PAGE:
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Favites Monticularis is a New Species of Stony Coral

Favites monticularis is a marine species and Genus Favites, the Family Merulinidae. It can be further characterized as in the Order Scleractinia in the Subclass Hexacorallia. It forms part of the Anthozoa Class, which is part of the Phylum Cnidaria that is in the Kingdom Animalia. The coral specimen was sampled from off Shibpur, Diglipur, North Andaman by SCUBA diving.

Scleractinian corals are described under 18 families. Among these, Faviidae is denoted as the second largest family having 126 species of corals belonging to 24 genera (Veron). Veron described the characteristics as well as differentiation among the genera such as Favia, Barabattoia, Favites, and Montastrea. Veron summarized a total of 14 species of corals under the genus Favites among 16 extant species. The described species under the genus Favites are flat, rounded, massive, encrusting with irregular compact organization. Corallites are monocentric and cerioid with fused structural form with the presence of common wall which is acute. Leafy walls are composed of 6–8 mm deep fossa. Calices are variable in structure such as oval, polygonal and angular with a series. Several marginally spiny septa are developed from the fossa with prominent dentations.

Colonies are usually brown to green but the peristome region can be seen with contrasting color. The Andaman & Nicobar Islands represent diverse scleractinian corals of the genus Favites with new records of spinosa, paraflexuosa and micropentagona. These islands also represent a high diversity of scleractinian corals at North and Middle Andaman & Ritchie’s Archipelago.

The colonies of Favites monticolaris are encrusting and massive. Corallites are cerioid. The diameter of the corallites is 6–10 mm. Two septal cycles were distinguished. Lengths of the septa are variable. The first order septa reach the columella while the second order may or may not. Paliform lobes are well developed, echinose in structure. Septal dentition is also well formed in echinose pattern. Columella is poorly developed and loose. Septa are variable and exert over the theca forming conical-shaped monticule structures. These are regular and variable in length of 2–3 mm according to corallites structure. Due to the presence of monticules, the colonies appear as serially arranged upwards and downwards structures.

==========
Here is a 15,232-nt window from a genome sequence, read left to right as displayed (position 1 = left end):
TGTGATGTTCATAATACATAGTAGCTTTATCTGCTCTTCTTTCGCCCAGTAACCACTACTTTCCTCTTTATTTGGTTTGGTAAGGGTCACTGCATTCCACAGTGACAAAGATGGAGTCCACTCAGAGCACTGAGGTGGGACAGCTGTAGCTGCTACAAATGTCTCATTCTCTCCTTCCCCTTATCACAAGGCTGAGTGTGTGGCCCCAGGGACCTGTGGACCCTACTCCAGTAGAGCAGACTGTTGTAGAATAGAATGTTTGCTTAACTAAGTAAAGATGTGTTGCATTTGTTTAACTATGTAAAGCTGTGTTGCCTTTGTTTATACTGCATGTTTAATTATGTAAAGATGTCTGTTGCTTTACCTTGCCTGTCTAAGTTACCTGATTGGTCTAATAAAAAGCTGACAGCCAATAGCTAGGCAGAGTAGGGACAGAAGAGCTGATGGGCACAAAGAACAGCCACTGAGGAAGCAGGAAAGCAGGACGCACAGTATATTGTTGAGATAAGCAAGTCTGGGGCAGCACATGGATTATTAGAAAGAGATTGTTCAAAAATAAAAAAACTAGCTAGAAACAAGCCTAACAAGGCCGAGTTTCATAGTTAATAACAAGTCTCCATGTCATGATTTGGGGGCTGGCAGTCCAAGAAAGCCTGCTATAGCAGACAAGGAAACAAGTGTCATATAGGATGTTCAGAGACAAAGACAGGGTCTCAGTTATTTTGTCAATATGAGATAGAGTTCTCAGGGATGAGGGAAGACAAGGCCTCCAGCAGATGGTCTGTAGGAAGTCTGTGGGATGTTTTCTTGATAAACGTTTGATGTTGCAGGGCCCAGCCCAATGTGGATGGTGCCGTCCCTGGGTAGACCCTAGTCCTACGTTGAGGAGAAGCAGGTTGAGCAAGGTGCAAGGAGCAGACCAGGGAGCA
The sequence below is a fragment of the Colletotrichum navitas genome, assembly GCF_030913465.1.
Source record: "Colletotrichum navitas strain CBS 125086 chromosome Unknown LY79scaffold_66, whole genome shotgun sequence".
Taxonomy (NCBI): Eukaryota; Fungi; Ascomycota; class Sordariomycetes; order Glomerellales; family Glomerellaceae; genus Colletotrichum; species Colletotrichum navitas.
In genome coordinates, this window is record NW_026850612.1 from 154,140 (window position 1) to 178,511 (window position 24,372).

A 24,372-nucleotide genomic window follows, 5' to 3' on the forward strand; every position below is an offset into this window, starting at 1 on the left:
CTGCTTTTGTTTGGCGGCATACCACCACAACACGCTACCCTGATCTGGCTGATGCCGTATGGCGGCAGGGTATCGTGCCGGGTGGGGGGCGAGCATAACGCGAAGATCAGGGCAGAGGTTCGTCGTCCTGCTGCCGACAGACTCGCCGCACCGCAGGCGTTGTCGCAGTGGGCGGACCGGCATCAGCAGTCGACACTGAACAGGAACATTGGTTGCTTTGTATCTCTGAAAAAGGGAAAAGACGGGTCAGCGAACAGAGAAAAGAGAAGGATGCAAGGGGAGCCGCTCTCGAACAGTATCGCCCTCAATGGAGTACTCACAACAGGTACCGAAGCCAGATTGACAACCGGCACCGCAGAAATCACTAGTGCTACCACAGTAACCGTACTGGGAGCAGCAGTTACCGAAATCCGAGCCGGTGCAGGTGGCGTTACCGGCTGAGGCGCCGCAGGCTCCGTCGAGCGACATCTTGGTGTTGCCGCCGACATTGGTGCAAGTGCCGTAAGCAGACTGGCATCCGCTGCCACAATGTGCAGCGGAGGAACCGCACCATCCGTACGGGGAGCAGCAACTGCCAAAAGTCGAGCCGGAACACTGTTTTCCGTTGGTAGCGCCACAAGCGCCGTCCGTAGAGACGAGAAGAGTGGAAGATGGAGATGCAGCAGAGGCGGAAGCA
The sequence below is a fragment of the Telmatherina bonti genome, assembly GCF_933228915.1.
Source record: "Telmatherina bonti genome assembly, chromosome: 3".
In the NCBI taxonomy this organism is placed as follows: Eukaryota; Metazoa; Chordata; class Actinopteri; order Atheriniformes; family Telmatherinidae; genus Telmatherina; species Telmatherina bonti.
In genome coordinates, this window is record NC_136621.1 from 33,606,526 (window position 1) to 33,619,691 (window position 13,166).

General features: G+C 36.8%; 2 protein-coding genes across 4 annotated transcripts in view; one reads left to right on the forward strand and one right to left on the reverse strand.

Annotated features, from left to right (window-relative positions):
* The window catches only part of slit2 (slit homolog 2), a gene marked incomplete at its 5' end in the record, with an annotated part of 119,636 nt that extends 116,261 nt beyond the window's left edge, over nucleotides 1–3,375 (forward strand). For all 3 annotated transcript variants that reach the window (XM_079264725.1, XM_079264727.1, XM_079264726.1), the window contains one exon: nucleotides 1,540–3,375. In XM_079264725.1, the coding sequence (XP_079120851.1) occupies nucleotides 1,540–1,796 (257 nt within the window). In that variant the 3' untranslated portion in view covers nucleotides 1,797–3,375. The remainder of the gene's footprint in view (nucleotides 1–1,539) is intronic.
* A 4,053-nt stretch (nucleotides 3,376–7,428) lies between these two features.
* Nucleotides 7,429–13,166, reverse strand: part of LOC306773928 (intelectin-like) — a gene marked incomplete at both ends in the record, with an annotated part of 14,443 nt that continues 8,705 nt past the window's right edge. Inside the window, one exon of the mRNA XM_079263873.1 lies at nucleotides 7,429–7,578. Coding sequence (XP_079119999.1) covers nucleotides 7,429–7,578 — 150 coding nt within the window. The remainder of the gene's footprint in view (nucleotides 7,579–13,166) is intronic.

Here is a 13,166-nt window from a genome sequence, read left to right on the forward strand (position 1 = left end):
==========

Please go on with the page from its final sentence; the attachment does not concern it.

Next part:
Favites pentagona is a very closely related species. This species does not have a monticule like structure. Favites monticolaris is also closely related to Hydnophora microconos in lateral view. Colonies are green to brown in color. Centre of the corallites or columella is pale and the monticules are whitish in color.

Monticularis is based on the word monticule which means small hill or mound, as the species bears small hill (monticule) shaped structure on the septal wall, which distinguishes this species from other species of the genus Favites. The presently described species has been compared with other 14 species of Favites reported from worldwide with their key taxonomical features.

The Andaman and Nicobar Islands harbor a great deal of scleractinian corals which makes this area one of the highly diversified reef areas in the Indo-Pacific region. Favites monticularis is described as a new scleractinian coral species from the Andaman and Nicobar Islands. Although this species shows a close resemblance to Favites pentagona, in morphological characters – it also shows a distinct difference with the presence of monticule. This character makes this species unique. Apart from the described holotype of Favites monticularis reported from off Shibpur, five more colonies of the presently described species were observed from the same study area and subsequently three

colonies at Neil Island and two colonies at Havelock Island during underwater status survey of scleractinian corals. This new species under the genus Favites is not only an addition to scleractinianorder but also new to science.